Earlier Work – Biofilms

Mechanical Properties of Soft Materials – Bacterial Biofilms

The Atomic Force Microscope can measure mechanical properties of materials, including adhesion and stiffness.  This is most often accomplished by what is known as a “force curve” which plots force on the tip vs. distance (Figure 1).   As the tip approaches the surface, it is in its neutral position.  Just before it touches the surface, it may deflect downwards to the surface, due to attractive forces.  As the tip continues to be lowered, the amount it deflects and how far into the surface it depresses depends on the stiffness of the material.  (Imagine pushing a meter stick down into a pillow compared to a table top; for the pillow, it pushes down and may bend slightly while for the table it bends a lot and may push in slightly.)  The slope of the force curve indicates the stiffness of the material – careful models are required to to extract parameters like young’s modulus.  As the tip is retracted, it may stick to the surface if there are adhesive forces, causing the tip to bend down before often “popping” off, a sudden change in the deflection as adhesive forces are overcome.  Force curves on homogeneous materials are more straightforward to interpret, and can yield information about viscoelasticity and poroelasticity in the case of a material like a hydrogel.  For a heterogeneous sample like a bacterial biofilm, there is a wealth of information contained within the force curve.  Our lab has studied a few different biofilm-forming bacteria along with the predator bacteria Bedellovibrio bacteriovorus in collaboration with Megan Nunez, Eileen Spain, and Megan Ferguson.

Figure 1:  Schematic of a typical force curve.  As the tip is lowered towards the surface (left to right on the graph, red curve), there is no interaction and zero force.  As it encounters the surface, the force increases, and the tip depresses into the surface.  When the tip reverses direction (blue curve), there may be hysteresis (not shown).  The tip often adheres to the surface, creating a negative force.  When the force is high enough, the tip may “snap” off the surface, allowing us to measure the strength of adhesion.  


Microorganisms, such as bacteria, can form communities on surfaces called biofilms.   As certain kinds of these films play a role to spreading infectious diseases, there is a need for a greater understanding in their behaviour in order to preserve the public health.  In particular, if we can understand how the biofilms adhere early in their formation, it might be possible to inhibit or prevent adhesion.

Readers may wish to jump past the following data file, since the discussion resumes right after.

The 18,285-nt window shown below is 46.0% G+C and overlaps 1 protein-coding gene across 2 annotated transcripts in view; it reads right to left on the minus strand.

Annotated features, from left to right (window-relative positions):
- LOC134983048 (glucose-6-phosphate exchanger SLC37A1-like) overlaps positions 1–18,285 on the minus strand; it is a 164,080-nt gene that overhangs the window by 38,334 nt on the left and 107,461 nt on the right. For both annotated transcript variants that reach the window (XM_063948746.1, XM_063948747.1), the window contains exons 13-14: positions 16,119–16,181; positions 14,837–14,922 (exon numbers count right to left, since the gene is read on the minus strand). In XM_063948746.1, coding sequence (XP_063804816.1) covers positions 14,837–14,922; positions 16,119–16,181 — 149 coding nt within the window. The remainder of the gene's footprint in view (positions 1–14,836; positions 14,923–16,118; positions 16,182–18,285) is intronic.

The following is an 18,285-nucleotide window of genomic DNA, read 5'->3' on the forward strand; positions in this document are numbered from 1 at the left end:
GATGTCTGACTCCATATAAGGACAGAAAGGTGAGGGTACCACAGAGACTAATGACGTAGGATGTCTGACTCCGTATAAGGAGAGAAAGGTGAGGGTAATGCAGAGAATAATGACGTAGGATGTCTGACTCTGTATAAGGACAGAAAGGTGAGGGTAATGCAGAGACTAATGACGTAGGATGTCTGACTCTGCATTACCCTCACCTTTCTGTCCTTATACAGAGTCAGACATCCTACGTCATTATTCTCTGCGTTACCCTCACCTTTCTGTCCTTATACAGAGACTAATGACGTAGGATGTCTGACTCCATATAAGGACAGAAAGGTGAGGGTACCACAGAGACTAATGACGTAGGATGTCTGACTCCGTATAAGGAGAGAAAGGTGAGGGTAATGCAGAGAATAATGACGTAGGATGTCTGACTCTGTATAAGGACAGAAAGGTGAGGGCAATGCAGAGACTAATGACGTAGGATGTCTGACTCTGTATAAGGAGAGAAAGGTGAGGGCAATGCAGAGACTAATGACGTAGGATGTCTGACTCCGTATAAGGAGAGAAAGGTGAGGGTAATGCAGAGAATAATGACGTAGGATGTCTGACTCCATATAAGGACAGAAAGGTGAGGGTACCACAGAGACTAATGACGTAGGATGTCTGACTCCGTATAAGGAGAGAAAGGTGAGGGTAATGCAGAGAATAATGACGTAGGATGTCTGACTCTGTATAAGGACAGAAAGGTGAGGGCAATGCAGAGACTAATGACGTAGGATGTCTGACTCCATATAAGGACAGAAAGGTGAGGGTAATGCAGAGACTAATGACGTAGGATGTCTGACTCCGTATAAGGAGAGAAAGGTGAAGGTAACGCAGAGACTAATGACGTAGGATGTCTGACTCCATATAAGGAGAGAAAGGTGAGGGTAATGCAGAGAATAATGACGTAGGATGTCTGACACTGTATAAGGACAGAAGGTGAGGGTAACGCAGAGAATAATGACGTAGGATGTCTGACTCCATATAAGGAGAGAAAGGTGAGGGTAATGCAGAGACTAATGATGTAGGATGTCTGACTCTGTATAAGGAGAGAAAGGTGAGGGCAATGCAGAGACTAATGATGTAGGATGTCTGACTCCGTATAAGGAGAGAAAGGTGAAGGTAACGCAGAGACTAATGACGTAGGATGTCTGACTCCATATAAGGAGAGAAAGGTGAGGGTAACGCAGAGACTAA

One challenge in working with bacteria is simply imaging them.  A range of methods exist to artificially fix bacteria to the surface, in fluid.  Some of these methods may change the properties of the bacteria.  Once fixed, it can still be challenging to image the bacteria because imaging in fluid is generally more finicky and sticky surfaces create additional complications – imaging trying to tap your finger a long a sticky note; as you stick to the surface for a moment, you alter your image. Figure 2 shows height images of bacteria natively adhered to a surface.






Figure 2:  Images of bacteria natively adhered to the surface in fluid.    (A) B. subtilis. The height (Z-axis) scale is 800 nm. (B) M. luteus. The height scale is 600 nm. (C) E. coli ZK1056. The height scale is 400 nm. (D) P. putida. The height scale is 600 nm. (E) E. coli ML35. The height scale is 800 nm.    From Volle, et al., Colloids and Surfaces B, 67 (2008)






Figure 3:  Cellular spring constants for natively adhered bacterial biofilm cells and chemically fixed planktonic cells. The spring constant is calculated from the linear region of the extension curve. The error bars represent the standard error for each data set. The number of force curves averaged is n.



Generally, adhesion forces are measured with a regular silicon tip or a spherical bead with a chemical coating.  We instead grew a biofilm of E. coli directly onto a tipless cantilever (Figure 4), before bringing it into contact with different chemical coatings on a silicon wafer (Figure 5).

Figure 4:  To directly measure adhesion of E. coli to different surfaces, we grow a biofilm of E. coli onto a tipless cantilever.  We bring the tip into contact with surfaces that have different coating to measure the adhesion between the tip and the surface.  




Figure 5:  The maximum adhesion force is largest for fluorosilane and smallest for the PEG coated silicon wafer.  See Hu et al., Langmuir, 29, 2000-2011 (2013) for more information.